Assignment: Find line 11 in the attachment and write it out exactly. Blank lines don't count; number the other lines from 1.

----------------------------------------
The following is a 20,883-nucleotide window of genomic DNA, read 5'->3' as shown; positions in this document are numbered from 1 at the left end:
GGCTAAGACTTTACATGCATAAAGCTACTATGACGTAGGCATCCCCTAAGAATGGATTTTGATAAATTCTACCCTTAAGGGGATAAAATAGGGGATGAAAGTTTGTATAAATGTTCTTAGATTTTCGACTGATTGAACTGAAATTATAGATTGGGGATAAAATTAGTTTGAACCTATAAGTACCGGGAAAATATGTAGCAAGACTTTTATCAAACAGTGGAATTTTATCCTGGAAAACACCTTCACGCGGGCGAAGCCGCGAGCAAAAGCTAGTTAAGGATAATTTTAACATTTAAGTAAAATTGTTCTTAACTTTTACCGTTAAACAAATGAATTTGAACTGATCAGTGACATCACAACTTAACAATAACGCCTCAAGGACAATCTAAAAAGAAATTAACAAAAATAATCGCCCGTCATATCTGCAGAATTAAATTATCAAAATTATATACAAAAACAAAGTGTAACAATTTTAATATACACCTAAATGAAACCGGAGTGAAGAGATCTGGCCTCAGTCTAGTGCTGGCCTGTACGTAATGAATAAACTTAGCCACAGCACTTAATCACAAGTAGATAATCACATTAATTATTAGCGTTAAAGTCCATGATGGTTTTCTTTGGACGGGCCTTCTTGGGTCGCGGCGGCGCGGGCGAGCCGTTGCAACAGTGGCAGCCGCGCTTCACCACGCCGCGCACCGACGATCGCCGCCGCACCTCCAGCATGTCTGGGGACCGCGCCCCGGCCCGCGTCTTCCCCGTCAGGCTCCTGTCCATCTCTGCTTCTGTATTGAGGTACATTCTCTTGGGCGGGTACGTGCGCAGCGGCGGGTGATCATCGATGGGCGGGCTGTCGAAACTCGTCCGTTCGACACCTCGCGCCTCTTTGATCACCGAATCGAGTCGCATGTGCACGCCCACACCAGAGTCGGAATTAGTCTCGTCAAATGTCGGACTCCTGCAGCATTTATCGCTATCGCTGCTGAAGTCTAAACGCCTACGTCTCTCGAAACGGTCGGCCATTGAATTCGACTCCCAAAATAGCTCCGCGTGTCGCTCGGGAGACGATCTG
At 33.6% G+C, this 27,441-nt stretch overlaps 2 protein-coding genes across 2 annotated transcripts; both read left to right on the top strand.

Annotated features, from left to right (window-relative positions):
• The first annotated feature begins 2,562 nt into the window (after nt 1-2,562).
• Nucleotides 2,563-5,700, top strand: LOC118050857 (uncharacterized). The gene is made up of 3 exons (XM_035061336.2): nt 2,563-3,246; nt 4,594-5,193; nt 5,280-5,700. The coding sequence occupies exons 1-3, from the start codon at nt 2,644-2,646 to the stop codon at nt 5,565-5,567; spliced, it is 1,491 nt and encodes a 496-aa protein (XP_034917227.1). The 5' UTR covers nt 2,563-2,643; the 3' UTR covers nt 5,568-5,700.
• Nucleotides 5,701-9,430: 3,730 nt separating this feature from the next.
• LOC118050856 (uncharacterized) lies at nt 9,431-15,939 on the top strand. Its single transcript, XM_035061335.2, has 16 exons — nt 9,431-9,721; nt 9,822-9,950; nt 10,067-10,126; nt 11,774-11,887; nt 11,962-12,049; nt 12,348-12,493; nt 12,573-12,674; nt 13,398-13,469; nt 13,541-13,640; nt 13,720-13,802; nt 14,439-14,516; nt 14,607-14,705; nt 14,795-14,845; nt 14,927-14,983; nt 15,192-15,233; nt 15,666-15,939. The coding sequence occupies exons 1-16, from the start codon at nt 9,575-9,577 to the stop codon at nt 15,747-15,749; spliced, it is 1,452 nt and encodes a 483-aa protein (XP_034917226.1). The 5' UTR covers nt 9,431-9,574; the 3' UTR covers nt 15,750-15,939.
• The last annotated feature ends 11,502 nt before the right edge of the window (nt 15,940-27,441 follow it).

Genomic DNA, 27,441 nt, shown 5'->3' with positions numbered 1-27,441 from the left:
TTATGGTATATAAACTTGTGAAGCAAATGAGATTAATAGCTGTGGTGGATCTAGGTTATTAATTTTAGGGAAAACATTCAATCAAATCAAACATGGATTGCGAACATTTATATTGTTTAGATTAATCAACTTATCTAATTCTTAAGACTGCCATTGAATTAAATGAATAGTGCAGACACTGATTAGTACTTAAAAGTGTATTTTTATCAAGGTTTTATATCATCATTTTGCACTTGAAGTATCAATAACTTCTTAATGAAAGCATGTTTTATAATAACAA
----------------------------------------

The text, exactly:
TTATGGTATATAAACTTGTGAAGCAAATGAGATTAATAGCTGTGGTGGATCTAGGTTATTAATTTTAGGGAAAACATTCAATCAAATCAAACATGGATTGCGAACATTTATATTGTTTAGATTAATCAACTTATCTAATTCTTAAGACTGCCATTGAATTAAATGAATAGTGCAGACACTGATTAGTACTTAAAAGTGTATTTTTATCAAGGTTTTATATCATCATTTTGCACTTGAAGTATCAATAACTTCTTAATGAAAGCATGTTTTATAATAACAA